Yup, you can have someone whose behavior is clearly competent but they feel incompetent. Their history has them believing the Lie that they are unable to complete or perform a task.
We had this discussion on the MBT Monday night chat not long ago. In a romance, the heroine may recognize and encourage the hero’s skills and vice versa. Often in therapy the client who considers himself incompetent must be offered “proof,” which is normally done by repeating back to them some of the very things they have stated as factual.
For instance, in one of my manuscripts, the young hero believes he lacks courage. He bases this on information he received from one of his antagonists, his “stepfather” who is a renegade from the tribe with his own agenda.
Oftentimes the person instilling false perceptions has his own goal for wanting the person to believe the Lie. So part of the process of revealing the Truth is unmasking that individual’s motivations for wanting the hero or heroine (in story world cases) to believe the untruth.
In the case of incompetence, the person, often a caregiver, is seeking to exert control, in this case via mind manipulation. So if the hero or heroine believes he or she cannot do this certain thing then it will result in control by the caregiver and in the hero or heroine not engaging in a behavior that the caregiver wishes them to avoid.
The hero/heroine has to recognize that the other is qualified to perform some task or quest to trust. So the competent-incompetent person’s capabilities must shine in the story. He or she will say, “I can’t” yet their behavior clearly will show mastery of the denied skill. As in real life, in Storyworld the other characters must decide if it matters what the character says (if what is needed to be done happens).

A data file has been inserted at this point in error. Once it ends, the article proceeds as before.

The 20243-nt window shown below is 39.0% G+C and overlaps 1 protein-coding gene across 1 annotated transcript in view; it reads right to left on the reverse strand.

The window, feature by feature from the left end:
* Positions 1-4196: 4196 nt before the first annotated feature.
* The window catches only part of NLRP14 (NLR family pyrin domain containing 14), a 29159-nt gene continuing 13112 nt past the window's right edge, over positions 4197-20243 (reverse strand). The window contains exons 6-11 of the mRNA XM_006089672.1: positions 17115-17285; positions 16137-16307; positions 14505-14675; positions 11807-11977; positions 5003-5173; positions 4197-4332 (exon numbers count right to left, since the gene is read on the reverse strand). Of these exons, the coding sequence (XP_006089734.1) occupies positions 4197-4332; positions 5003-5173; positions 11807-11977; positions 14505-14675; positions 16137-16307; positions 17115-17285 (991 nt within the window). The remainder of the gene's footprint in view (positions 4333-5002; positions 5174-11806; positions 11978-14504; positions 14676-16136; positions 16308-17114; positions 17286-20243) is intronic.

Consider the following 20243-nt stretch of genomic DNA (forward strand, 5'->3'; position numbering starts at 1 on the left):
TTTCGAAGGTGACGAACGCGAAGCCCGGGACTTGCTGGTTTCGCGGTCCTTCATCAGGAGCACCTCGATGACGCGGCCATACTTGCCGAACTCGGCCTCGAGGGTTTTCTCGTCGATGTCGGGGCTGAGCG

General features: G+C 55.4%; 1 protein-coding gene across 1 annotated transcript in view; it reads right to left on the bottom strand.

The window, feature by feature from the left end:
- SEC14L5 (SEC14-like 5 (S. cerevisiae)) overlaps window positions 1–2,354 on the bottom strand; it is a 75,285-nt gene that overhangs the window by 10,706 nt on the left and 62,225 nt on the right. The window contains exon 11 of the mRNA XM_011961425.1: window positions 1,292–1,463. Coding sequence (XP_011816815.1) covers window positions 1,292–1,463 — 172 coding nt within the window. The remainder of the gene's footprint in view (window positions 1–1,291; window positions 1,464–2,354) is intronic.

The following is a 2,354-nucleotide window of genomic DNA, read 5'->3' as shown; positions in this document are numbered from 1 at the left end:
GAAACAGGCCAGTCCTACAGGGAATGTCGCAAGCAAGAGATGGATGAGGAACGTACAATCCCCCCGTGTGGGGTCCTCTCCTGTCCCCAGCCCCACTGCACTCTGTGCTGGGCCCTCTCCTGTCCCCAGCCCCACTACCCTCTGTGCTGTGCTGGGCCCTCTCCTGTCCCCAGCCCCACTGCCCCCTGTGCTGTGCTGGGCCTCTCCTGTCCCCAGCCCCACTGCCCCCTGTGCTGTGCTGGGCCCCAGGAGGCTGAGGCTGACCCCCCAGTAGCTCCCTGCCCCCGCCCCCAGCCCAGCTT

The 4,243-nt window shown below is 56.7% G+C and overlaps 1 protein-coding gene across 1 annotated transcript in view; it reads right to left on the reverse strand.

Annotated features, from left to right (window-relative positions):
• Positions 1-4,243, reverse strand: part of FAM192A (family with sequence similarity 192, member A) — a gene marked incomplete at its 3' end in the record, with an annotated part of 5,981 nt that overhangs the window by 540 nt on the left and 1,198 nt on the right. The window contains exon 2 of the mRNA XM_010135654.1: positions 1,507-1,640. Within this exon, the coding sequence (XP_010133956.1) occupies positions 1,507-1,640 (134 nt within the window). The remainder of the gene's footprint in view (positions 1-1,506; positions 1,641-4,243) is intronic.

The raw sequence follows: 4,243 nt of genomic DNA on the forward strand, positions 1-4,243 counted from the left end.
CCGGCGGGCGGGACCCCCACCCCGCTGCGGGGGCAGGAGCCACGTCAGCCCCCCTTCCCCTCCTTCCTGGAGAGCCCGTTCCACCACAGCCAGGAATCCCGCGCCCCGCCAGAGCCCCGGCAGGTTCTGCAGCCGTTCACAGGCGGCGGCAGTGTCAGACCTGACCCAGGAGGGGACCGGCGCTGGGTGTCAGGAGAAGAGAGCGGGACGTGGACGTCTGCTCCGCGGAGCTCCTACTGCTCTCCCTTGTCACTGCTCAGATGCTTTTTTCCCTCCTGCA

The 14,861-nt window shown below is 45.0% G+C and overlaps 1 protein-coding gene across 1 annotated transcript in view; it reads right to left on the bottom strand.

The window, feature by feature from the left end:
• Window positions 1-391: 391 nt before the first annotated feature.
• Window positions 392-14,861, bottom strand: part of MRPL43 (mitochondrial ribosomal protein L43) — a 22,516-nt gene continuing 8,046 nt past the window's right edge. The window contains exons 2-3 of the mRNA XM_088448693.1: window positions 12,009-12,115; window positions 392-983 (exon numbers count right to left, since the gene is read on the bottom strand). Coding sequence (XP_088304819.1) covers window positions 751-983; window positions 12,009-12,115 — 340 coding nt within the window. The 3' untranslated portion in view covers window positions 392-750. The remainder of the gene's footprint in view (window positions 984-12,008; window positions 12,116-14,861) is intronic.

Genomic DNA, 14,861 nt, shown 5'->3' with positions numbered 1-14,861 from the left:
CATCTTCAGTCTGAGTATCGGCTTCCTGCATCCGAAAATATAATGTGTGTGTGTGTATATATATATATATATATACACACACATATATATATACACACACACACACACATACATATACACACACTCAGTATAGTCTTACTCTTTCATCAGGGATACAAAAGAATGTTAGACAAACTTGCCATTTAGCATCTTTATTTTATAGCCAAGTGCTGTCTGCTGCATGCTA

This activity is similar to the biblical passage in which the father asks his two sons if they will perform a task. One says “yes” and the other “no.” The one who said “yes” didn’t do the task. The one who said “no” did. This latter son did right. It is the behavior that counts in the biblical example, as it should be in your manuscript.
Conversely, the person, or character, who consistently says they can do something or are capable of handling a task yet does not perform, will not be trusted.
Carrie Fancett Pagels spent 25 years as a licensed psychologist. She writes historical romance and is represented by Joyce Hart. ACFW MidAtlantic Zone Director. Blogs: Overcoming Through Time – With God’s Help and Colonial Quills. Founder, Colonial American Christian Writers.